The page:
We are living in an interesting age; an age of extremism, terrorism, technology, acceptance, indulgence, enlightenment, nihilism, advancements, feminism and Trumpisms to name but a few. What a time to be alive! In these contemporary times of fake news and skewed news one thing is certain with regards to the news; the news this month (February 2018) has been dominated by Ulster rugby players on trial for allegedly raping a young lady at a house party. Professional sportsmen Paddy Jackson and Stuart Olding are facing a rape conviction while another accused man, Blane McIlroy, is on tenterhooks for the less serious offence of exposure. The ignominious criminal trial of the shamed rugby stars involved a night of loutish hooliganism, of that there is no doubt. Nevertheless it is still important to remember that Paddy Jackson and his co-accused are innocent until proven guilty. In fact, judging from media coverage of the trial it appears very likely that the verdict could result in an acquittal or a hung jury.
The rugby-rape trial is just one of many sexual assault scandals that has caused outrage in recent years. The volume of sex crimes that have been reported in the last ten years is a cause for concern and it highlights the reality that society has got problems with sexual misconduct. The issue of consent needs to be thoroughly discussed, explicated and understood in order to mitigate the widespread endemic of inappropriate behavior.
The issue of consent can be a grey area because the provision of consent is sometimes expressed through semantics and body language rather than succinct wording. Sometimes women are not verbally direct in expressing their desire for mating activities. Girls do not always approach boys in such a forthright manner as to say “hello, fuck me now please,” or “hey you, I am desperate to give you a blowjob down the alleyway.” Women have their own reasons for being subtle in expressing seduction.
The dynamics of the mating game asks of male players to read and understand signals coming from potential mates. Knowing how to flirt and understanding when it is appropriate to kiss, touch and push for sex is an important skill that presents difficulty for some people. A deficiency of such skills can hinder an individual’s ability to initiate consensual sexual activity with a desired partner, and, in some cases a lack of mating game skills might correlate with inappropriate action. For example:
Imagine a man at a bar. The man lacks the essential skills required to succeed at the mating game, he has difficulty understanding signs of rejection from a woman whom he is attracted to. The woman interacts with him but she does not want to engage in physical contact with him. She folds her arms and rolls her eyes to heaven but does not directly ask the man to “leave her alone.” The inadequate man thinks he is flirting and in response to what he believes is a make or break moment, he puts his arm around the woman and leans in for a kiss before she finally rebuffs him with force. The man and woman then depart from each other. In putting his arm around the woman and planting a kiss on her the man walks away having committed a sexual assault although he is unaware of the fact that he has done so. The woman walks away feeling distraught yet unsure of whether or not she has been sexually assaulted. In this particular case the nebulous framework of the mating game has demonstrated problems related to the issue of consent.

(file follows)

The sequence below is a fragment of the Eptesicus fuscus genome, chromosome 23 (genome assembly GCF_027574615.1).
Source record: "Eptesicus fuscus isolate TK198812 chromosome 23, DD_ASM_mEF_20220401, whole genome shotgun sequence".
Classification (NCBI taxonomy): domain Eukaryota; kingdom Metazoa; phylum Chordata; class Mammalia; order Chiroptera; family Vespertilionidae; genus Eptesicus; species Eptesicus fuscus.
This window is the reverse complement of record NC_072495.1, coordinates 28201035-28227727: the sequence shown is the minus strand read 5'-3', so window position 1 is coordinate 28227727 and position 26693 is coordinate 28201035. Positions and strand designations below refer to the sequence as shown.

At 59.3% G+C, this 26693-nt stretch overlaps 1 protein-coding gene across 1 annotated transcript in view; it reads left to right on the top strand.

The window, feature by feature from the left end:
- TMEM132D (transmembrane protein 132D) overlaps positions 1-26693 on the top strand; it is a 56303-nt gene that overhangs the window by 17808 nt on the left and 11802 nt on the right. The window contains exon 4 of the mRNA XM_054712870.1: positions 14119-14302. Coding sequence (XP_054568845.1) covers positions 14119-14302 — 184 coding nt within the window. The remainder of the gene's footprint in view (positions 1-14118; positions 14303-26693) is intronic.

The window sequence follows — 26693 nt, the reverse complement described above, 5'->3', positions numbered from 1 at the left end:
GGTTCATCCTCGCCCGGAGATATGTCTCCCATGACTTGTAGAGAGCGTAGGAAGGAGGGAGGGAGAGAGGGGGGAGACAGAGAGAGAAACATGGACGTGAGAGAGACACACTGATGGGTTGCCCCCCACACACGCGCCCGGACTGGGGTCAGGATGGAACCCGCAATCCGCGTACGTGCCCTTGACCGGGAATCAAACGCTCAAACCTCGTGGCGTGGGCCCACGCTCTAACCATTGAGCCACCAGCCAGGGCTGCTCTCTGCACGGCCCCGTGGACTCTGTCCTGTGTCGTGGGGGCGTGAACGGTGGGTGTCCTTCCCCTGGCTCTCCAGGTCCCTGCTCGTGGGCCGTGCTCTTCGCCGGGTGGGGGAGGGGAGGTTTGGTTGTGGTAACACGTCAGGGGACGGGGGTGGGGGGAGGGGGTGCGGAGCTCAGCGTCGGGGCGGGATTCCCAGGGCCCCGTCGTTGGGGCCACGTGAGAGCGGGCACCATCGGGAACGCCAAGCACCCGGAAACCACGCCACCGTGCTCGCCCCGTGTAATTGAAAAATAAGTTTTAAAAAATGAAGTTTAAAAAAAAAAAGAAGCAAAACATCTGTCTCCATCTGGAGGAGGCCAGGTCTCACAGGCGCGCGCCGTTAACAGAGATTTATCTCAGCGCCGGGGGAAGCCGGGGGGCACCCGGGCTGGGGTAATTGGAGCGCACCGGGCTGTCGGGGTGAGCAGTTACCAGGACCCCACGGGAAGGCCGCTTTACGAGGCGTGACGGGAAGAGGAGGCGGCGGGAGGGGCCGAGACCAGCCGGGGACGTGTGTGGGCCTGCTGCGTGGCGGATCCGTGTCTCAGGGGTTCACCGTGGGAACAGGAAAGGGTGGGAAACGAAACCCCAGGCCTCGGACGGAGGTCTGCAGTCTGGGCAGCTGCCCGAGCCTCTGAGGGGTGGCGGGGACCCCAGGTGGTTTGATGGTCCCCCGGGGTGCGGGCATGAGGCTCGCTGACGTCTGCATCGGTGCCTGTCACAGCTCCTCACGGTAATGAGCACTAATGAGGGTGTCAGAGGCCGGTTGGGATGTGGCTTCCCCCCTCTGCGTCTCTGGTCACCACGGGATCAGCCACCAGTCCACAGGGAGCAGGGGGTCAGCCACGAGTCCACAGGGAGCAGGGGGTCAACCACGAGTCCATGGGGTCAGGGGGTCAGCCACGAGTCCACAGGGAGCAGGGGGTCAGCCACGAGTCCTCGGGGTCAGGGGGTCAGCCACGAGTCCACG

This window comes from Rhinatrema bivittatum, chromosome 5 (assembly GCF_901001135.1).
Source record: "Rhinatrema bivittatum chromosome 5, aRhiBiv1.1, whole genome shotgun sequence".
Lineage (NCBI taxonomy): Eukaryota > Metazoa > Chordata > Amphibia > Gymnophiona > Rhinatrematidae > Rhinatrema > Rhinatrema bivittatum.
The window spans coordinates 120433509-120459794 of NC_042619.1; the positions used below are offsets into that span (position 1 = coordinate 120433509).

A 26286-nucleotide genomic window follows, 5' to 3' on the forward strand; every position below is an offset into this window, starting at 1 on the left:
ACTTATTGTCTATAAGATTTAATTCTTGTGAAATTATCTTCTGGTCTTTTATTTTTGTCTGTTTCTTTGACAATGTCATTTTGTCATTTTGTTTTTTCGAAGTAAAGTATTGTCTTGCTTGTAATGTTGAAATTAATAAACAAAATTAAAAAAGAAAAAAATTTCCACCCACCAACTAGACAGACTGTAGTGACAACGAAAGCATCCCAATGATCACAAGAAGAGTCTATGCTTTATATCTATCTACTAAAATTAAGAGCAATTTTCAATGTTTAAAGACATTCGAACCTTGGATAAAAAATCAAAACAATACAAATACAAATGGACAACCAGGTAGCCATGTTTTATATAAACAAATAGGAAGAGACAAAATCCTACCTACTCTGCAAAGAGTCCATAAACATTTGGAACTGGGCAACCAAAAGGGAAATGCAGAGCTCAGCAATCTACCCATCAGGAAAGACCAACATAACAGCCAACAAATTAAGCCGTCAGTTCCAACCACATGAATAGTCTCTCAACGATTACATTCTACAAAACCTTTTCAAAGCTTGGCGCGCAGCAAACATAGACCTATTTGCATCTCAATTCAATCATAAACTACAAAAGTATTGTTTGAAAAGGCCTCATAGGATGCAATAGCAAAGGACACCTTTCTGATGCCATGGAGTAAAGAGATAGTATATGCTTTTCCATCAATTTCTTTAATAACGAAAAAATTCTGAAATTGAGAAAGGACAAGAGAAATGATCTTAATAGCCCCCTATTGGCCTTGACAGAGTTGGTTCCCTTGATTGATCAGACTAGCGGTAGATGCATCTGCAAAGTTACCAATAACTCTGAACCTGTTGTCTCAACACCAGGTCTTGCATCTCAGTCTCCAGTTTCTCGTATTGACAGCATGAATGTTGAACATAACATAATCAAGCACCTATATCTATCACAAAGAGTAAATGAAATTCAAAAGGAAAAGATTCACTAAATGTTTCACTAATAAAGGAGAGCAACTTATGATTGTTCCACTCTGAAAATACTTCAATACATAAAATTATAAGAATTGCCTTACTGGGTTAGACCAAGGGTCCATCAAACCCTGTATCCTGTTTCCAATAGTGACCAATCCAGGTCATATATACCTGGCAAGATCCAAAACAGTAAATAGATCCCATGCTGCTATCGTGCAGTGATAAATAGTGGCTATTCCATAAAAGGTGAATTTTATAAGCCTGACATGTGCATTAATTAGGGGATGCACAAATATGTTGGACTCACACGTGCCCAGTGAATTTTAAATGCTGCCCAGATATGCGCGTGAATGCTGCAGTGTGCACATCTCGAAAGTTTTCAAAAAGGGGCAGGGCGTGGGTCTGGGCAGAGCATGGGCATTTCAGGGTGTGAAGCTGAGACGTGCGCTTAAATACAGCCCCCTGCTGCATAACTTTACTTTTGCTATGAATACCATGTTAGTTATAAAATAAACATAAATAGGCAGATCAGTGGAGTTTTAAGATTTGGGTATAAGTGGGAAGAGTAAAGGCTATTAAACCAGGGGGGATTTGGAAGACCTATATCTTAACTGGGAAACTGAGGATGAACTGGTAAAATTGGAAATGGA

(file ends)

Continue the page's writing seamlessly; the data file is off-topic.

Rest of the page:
Communication should be coherent and unambiguous when it comes to granting or refusing consent. Incoherently refusing consent can create a situation where individuals unwittingly become rapists and rape victims. In the current trial involving the Ulster rugby players it is the defence’s argument that the accused men believed themselves to be engaging in “consensual” sexual activity. The defence are suggesting that refusal of consent was miscommunicated, they are also suggesting that the plaintiff was misleading via her communication standards to the extent that she metaphorically invited sex onto herself. Media coverage of the rugby-rape trial suggests that the plaintiff behaved provocatively and that she had a flirtatious demeanor. It has also been reported by a witness of the alleged non-consensual threesome that the participants of the sex act seemed comfortable and cooperative together; the plaintiff did not appear distressed, she did not desist or cry for help nor did the alleged assailants use force or violence. The standpoint of the defence in the rugby-rape trial underscores both the importance of coherent communication and the dangers of miscommunication with regards to the issue of consent.
As we journey through a time where constant change has become the norm then surely it should not be surprising to see changes arise in the age-old mating game. Only last year (2017) provisions in the Criminal Law [Sexual Offences] Act clarified that a person is incapable of consenting to sexual activity in a range of scenarios – including if they are intoxicated through drugs or alcohol. Therefore, sexual activity should never be exercised when intoxicants are involved.
In a changing world the mating game may become a dangerous pastime. As men begin to fear the thought of complimenting a woman is it crazy to imagine a world where people will need to carry written contracts to nightclubs when pursuing sexual partners?
Sexual encounters are an important part of the human experience but the most important thing of all is to remember that “no means no.” If a person flirts, walks, talks, dresses and strips in a demeanor that screams “I want sex,” it still does not trump the fact that “no means no.”